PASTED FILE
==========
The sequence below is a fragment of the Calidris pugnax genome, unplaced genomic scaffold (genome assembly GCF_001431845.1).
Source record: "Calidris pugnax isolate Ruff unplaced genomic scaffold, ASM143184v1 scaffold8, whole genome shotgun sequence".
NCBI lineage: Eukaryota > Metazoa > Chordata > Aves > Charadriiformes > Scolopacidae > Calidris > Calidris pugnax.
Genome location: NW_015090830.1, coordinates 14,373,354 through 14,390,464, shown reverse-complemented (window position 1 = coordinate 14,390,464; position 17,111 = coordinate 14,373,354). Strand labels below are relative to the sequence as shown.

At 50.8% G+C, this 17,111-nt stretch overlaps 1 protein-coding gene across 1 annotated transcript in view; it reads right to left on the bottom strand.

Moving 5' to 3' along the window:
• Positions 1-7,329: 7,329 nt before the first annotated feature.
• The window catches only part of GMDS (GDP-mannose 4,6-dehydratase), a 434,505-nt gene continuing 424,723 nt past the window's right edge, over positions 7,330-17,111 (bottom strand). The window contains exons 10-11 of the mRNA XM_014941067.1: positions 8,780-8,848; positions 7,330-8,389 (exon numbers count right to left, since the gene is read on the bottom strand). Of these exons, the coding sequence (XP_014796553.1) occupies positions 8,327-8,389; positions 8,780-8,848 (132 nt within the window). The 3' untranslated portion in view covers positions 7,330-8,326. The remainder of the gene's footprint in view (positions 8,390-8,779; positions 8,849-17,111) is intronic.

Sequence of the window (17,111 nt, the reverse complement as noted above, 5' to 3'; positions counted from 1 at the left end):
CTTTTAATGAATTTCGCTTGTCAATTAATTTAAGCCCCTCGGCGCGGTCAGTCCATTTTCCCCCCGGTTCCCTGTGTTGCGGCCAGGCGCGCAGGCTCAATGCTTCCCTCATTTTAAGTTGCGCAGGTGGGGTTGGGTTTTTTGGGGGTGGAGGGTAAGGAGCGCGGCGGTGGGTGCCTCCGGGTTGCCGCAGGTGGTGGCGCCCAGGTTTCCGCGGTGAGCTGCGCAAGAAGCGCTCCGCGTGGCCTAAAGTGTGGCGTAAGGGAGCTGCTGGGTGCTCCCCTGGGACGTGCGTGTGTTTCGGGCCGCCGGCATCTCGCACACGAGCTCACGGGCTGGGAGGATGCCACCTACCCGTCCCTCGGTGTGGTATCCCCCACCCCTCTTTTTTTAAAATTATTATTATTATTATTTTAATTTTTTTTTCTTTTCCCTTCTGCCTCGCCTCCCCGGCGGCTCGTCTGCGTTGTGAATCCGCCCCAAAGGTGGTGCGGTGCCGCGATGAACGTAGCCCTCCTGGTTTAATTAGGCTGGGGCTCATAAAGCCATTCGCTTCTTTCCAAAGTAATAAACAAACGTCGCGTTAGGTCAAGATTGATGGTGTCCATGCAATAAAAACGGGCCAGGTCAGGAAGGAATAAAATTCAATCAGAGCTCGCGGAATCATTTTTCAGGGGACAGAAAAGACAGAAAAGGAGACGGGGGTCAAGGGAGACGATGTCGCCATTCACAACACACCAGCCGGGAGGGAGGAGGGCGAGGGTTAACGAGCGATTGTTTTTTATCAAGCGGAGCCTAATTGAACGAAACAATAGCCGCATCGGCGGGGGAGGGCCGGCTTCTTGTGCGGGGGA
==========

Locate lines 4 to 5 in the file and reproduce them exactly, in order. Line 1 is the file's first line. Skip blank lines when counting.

Genome location: NW_015090830.1, coordinates 14,373,354 through 14,390,464, shown reverse-complemented (window position 1 = coordinate 14,390,464; position 17,111 = coordinate 14,373,354). Strand labels below are relative to the sequence as shown.

At 50.8% G+C, this 17,111-nt stretch overlaps 1 protein-coding gene across 1 annotated transcript in view; it reads right to left on the bottom strand.